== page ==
WWCCD was established in 1961 when two previously organized conservation districts in the county merged. Conservation districts are considered a political subdivision of the state. They bridge the gap between local landowners and federal or state agencies. We are directed and led by a board consisting of three elected and two appointed supervisors. Our board includes irrigators from the west end of the county and dryland farmers from the east side. The District has nine employees and is headed by District Manager, Renee Hadley.
- Pat McConnell, Chairman
- Todd Kimball, Vice-Chair
- Jim Kent, Secretary
- Jeff Schulke, Treasurer
- Ed Chvatal, Member
What does a conservation district do?
As a non-profit conservation district, we obtain grants to assist landowners in implementing conservation practices that protect natural resources. We offer technical assistance (professional advice) and cost share when possible. For example, if an irrigator is concerned about saving water, but can’t afford expensive upgrades, he or she can come to the district for help. We can offer free technical assistance and possibly help pay the cost of upgrading to a water saving system. This helps conserve our county’s water resources. Other district programs help landowners reduce erosion, protect endangered fish species, improve water quality, and conserve their soil.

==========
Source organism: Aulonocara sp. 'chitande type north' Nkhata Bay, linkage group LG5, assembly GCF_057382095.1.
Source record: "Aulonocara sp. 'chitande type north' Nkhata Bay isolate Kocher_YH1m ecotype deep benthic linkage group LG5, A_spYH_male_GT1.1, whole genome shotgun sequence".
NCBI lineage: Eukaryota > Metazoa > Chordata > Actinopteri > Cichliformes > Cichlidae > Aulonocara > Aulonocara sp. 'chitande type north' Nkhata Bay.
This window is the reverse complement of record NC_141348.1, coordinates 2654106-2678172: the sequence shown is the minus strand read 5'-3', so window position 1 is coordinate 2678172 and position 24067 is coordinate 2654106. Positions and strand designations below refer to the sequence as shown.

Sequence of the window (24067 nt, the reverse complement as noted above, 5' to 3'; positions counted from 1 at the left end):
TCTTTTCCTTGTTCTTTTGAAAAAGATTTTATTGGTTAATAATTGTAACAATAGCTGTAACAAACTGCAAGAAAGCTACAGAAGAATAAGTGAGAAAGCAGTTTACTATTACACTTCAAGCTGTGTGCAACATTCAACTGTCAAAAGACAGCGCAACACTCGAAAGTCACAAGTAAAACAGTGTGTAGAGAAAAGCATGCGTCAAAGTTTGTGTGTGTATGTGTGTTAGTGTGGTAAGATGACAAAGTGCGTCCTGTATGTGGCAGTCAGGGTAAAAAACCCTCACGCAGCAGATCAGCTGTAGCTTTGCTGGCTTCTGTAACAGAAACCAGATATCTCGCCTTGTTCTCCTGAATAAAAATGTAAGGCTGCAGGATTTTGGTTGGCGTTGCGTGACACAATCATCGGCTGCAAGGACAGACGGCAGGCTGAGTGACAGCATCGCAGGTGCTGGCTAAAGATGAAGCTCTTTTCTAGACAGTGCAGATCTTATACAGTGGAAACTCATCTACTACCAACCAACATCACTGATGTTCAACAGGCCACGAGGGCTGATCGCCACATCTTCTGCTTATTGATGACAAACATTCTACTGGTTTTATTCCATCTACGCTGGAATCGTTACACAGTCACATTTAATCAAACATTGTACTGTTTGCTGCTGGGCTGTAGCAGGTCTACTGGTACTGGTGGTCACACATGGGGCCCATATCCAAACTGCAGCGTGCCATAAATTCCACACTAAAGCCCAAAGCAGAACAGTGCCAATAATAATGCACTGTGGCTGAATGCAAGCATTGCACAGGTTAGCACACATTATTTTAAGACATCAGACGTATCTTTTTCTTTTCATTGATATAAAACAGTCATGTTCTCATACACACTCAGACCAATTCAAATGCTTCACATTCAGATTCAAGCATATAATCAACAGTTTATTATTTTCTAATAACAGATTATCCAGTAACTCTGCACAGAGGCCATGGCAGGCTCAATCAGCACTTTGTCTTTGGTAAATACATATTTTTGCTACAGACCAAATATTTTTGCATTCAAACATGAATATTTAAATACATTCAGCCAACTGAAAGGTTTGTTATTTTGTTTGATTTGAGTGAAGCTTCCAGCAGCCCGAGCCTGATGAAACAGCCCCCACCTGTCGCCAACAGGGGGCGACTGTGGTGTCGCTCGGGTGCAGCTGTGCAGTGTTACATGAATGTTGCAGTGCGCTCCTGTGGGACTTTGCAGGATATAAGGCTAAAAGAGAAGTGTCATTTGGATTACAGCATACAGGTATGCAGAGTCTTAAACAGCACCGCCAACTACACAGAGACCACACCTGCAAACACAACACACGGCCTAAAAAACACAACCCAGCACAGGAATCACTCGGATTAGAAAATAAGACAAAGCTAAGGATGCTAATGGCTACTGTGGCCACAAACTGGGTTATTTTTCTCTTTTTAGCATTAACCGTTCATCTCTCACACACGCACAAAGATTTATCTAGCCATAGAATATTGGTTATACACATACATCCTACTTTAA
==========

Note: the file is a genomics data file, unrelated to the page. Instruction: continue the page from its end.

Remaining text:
See the District Story 1-2016 for more details on the work of local landowners and the WWCCD.
Interactive Map of Projects
This interactive map, maintained by the state Salmon Recovery Funding Board, shows many salmon recovery projects done by conservation districts and other entities all over the state, including Walla Walla.
The Annual Report highlights some of the District accomplishments for the year.